Cancer sufferers are more likely to die from their condition if their kidneys are not functioning properly, a new study published online in the American Journal of Kidney Diseases claims.
Dr. Germaine Wong from the University of Sydney led the research, which shows that even mild to moderate reduction in kidney function increased the rate of cancer mortality.
According to the National Kidney Foundation, 26 million Americans have kidney disease, but as it does not have symptoms until it is advanced, it often goes undiagnosed.
Dr. Wong's previous research has shown that patients with chronic kidney disease (CKD) are more likely to develop cancers, but this study demonstrates that they are also more likely to die from it, compared with patients with normal kidney function.
Urinary tract and breast cancers worsen prognosis
The researchers conducted a prospective population-based cohort study of 3,654 individuals who had participated in the Blue Mountains Eye Study.
The study notes that those suffering from chronic kidney disease were at least 1.3 times more likely to die from cancer, compared with those without kidney disease.
This link was even more pronounced among sufferers with urinary tract cancers - a 2.5-fold increase - and women suffering breast cancers, who were more than twice as likely to die if they also had kidney disease.
Dr. Wong explains:
"People with chronic kidney disease are more likely to develop urinary tract cancers. But as for breast cancer, we suspect it could be a matter of under-treatment. For example, we already know that women with CKD are less likely to be screened for cancer as a whole. So, their cancers may be more advanced before they receive treatment."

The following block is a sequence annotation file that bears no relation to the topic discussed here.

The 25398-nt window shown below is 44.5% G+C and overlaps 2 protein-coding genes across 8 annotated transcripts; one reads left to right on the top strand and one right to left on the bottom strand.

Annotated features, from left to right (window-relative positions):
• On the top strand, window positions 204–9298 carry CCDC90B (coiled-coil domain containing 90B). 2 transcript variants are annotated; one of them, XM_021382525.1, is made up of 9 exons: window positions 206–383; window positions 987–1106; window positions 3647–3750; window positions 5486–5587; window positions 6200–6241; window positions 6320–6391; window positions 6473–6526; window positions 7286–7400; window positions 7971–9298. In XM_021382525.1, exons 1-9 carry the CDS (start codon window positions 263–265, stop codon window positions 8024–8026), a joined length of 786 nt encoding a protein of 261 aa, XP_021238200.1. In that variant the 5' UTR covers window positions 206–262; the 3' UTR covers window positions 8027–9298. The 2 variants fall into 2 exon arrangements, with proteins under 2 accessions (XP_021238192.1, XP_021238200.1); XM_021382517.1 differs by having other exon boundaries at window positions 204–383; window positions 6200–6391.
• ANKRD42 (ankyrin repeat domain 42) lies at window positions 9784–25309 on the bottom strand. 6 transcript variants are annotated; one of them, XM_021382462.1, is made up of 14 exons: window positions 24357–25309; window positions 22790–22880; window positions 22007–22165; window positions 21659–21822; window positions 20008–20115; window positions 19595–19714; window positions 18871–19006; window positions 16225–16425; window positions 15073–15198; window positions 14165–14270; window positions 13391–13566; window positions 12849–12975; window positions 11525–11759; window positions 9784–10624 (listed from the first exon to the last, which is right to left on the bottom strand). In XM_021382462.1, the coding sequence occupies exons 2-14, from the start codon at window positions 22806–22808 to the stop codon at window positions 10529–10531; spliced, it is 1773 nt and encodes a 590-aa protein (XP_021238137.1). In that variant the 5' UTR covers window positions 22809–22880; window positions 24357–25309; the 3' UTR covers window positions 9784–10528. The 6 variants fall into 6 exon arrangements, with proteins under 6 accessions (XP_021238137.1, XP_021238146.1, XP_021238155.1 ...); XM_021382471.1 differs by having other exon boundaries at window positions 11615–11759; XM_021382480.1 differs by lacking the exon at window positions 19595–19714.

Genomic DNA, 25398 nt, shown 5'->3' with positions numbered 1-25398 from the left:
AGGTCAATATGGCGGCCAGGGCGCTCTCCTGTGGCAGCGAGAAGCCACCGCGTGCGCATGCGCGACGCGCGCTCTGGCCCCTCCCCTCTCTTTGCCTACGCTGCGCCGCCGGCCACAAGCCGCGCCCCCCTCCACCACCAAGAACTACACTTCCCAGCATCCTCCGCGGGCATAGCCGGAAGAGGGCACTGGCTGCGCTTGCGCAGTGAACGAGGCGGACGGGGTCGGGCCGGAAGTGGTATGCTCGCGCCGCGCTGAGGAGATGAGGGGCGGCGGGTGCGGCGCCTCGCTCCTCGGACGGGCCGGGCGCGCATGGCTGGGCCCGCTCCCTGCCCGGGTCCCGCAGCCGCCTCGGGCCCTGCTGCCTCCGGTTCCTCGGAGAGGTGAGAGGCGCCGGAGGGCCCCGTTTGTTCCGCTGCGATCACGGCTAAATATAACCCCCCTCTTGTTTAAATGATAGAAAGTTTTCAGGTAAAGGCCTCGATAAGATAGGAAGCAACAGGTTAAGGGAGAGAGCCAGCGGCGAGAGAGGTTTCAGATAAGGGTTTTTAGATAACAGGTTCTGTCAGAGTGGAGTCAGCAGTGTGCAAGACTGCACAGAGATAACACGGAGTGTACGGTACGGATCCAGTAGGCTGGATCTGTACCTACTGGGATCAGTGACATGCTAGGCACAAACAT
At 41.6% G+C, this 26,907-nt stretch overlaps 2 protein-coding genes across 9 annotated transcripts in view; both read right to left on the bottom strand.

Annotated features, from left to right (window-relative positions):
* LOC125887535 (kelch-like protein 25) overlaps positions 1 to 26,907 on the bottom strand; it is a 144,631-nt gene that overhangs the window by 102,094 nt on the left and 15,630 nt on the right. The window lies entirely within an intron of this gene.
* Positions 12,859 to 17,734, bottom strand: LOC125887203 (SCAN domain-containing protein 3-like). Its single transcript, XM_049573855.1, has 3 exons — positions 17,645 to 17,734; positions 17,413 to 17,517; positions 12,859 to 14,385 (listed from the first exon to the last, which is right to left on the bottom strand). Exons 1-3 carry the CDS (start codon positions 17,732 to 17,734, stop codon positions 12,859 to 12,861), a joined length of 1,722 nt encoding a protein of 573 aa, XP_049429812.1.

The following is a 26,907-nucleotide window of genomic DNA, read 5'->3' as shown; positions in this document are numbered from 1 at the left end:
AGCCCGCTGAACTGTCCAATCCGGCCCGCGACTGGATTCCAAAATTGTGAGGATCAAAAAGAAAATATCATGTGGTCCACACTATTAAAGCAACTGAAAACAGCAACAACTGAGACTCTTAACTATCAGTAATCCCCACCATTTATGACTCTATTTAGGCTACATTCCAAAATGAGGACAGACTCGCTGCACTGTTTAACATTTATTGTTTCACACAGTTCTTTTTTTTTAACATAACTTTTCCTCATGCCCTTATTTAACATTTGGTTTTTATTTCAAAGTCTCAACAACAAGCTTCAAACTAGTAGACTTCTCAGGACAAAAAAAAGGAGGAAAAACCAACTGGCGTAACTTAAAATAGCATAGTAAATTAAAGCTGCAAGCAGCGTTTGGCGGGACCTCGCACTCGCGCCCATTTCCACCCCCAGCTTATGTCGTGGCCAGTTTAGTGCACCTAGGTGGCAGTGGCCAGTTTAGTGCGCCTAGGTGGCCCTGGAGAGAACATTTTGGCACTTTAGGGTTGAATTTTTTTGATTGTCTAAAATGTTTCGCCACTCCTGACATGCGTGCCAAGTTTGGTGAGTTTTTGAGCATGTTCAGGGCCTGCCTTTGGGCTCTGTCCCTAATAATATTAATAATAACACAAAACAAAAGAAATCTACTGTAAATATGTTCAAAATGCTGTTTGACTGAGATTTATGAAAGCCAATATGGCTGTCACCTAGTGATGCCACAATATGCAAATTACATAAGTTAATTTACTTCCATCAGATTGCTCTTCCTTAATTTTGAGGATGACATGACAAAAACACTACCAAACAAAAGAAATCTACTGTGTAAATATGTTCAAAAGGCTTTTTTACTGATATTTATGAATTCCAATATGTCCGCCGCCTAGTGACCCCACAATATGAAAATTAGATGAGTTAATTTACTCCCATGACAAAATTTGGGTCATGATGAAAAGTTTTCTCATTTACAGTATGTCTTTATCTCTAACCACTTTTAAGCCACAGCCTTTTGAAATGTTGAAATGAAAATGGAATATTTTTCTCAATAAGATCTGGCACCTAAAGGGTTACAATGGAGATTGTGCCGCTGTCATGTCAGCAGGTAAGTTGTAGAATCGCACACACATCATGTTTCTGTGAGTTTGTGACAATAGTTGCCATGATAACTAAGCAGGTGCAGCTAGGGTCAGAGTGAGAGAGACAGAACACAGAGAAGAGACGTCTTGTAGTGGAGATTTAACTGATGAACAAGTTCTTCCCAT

The National Kidney Foundation points out that diabetes - a condition affecting 26 million Americans - is the leading cause of kidney disease, closely followed by high blood pressure - currently affecting 73 million Americans.
Dr. Joseph Vassalotti, chief medical officer for the National Kidney Foundation, advocates screening at-risk individuals for kidney disease, stating:
"Early detection will ensure patients are aware of their condition and the increased risks that cancer and cardiovascular disease pose to those with chronic kidney disease."
Dr. Wong continues:
"Cancer in a patient with chronic kidney disease is a bad prognosis. Hopefully we can work toward screening in patients with kidney disease so that prevention measures and monitoring can be initiated early and lives can be saved."
She calls for more research to find out why people with chronic kidney disease are at an increased risk for cancer and why they have such a poor prognosis.
Dr. Wong and her team are currently conducting a study to predict the benefits and costs of screening for cancers in patients with chronic kidney disease.